Light of God


The opening of John’s gospel patterns the beginning lines of Genesis, “in the beginning God” mirroring “in the beginning was the Word,” two of the trinity creating together, the two one. Another parallel is the light that pervades both: “In him was life, and that life was the light of all mankind. The light shines in the darkness, and the darkness has not overcome it,” John says. Word. Life. Light. And so it was in the beginning: God’s first words, “Let there be light” broke through absolute darkness, ignited the life that followed. The light emanated from Go himself, was God, the light that glinted from the first waves, the light absorbed by the first green leaves, three days of light before creation of the sun, moon, stars, entities that are merest twinkling of the stunning light of the Word.

Throughout history, God existed in light: to Moses, he was a bush aflame; he traveled in pillar of fire. In tabernacle and temple, he was altar flame and menorah’s unwavering light. The glow of Moses’ face, so bright that the People could not gaze at him without shielding veil, was mere residual light of God’s glory, glare of divinity.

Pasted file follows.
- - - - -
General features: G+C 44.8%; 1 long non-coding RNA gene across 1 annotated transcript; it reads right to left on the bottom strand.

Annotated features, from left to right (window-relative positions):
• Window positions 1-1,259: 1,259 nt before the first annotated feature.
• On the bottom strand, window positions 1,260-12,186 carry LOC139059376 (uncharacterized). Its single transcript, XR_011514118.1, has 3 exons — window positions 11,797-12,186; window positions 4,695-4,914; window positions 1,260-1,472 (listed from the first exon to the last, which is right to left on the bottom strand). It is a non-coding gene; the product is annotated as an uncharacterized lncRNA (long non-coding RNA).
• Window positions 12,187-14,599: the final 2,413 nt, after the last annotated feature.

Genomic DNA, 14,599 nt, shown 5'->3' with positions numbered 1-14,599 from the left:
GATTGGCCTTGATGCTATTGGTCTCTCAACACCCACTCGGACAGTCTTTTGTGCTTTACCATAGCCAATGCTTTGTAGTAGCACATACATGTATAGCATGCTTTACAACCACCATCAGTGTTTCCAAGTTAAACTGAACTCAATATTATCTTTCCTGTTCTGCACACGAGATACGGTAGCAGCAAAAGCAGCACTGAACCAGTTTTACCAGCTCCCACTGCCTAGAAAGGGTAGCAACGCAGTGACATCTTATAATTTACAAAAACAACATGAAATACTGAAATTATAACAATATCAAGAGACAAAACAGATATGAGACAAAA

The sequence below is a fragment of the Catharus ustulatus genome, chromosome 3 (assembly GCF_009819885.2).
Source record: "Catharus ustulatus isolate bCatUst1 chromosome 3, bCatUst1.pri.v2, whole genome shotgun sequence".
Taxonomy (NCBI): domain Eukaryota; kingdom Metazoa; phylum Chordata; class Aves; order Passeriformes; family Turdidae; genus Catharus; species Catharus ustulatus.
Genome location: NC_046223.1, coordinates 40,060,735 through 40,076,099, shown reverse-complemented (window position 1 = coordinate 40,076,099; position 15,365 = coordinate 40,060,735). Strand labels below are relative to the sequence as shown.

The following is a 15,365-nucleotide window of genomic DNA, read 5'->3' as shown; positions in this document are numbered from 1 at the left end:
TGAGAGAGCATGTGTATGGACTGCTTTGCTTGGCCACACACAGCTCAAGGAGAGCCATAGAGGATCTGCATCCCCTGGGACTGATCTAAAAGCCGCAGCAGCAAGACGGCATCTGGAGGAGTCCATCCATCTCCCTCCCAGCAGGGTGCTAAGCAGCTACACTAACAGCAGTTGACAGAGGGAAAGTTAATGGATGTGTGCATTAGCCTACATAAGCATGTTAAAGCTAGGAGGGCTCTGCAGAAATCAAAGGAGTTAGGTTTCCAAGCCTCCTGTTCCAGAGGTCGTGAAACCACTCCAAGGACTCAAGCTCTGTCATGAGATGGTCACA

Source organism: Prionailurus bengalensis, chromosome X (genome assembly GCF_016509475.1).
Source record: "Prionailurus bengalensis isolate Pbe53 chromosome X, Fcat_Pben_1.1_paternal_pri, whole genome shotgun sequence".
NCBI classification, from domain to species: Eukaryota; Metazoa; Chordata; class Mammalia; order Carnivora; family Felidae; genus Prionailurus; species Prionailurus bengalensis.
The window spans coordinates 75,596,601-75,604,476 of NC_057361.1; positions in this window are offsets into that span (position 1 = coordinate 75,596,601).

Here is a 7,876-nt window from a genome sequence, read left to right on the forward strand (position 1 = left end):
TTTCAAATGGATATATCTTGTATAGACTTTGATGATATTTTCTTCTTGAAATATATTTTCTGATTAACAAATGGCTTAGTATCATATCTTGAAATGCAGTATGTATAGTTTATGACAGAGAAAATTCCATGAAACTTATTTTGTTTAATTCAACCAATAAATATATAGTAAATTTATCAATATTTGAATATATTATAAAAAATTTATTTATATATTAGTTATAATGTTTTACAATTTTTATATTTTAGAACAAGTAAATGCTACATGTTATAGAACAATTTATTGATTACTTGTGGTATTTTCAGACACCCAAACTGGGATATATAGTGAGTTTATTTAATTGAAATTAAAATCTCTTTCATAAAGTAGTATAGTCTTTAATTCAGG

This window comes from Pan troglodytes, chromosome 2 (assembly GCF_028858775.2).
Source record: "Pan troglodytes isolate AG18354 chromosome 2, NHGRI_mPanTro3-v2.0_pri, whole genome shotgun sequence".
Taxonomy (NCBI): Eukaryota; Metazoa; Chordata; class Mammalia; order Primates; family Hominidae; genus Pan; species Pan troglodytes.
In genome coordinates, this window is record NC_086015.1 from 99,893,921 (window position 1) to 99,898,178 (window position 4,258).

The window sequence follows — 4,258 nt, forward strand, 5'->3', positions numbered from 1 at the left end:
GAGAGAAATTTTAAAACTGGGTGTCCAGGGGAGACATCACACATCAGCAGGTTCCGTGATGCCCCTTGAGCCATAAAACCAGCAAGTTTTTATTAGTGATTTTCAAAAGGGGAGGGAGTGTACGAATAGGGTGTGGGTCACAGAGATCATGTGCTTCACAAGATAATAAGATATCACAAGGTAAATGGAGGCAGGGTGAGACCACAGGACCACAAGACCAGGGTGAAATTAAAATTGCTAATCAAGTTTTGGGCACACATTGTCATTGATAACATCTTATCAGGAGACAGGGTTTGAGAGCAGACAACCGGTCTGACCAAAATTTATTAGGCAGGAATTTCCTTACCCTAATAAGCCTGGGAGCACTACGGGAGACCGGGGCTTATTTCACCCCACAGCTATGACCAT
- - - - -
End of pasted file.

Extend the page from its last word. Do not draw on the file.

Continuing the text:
In a star dwarfing all other light in heaven, God blazed into a new covenant. “The people walking in darkness have seen a great light; on those living in the land of deep darkness a light has dawned,” re-creation, new life, new Word. Christ carried that star with him, a beacon for others to follow, first light that once-blind men saw, restoring sight from darkness, both physical and spiritual: he who has eyes to see, let him see.

Only three were chosen to see the magnitude of the light that Christ contained: James, John, Peter saw brightness beyond the possible, their blind eyes never the same Skin dissolved in divine brilliance; true essence of God flashed into vision, perhaps the same light that resuscitated his own dead body from the tomb–until nothing but light remained on that cold slab of stone.

Spirit flame, kindling languages, multiplying Word: sound of wind rushing through. God with us now, burning within, a light meant to illuminate a city on a hill, a new Jerusalem to which Christ will return, his eyes like blazing fire, enough wattage to light heaven, the sun wan and extraneous. So the circle is unbroken: creation into re-creation, let there be light into light that always was, eternal God.

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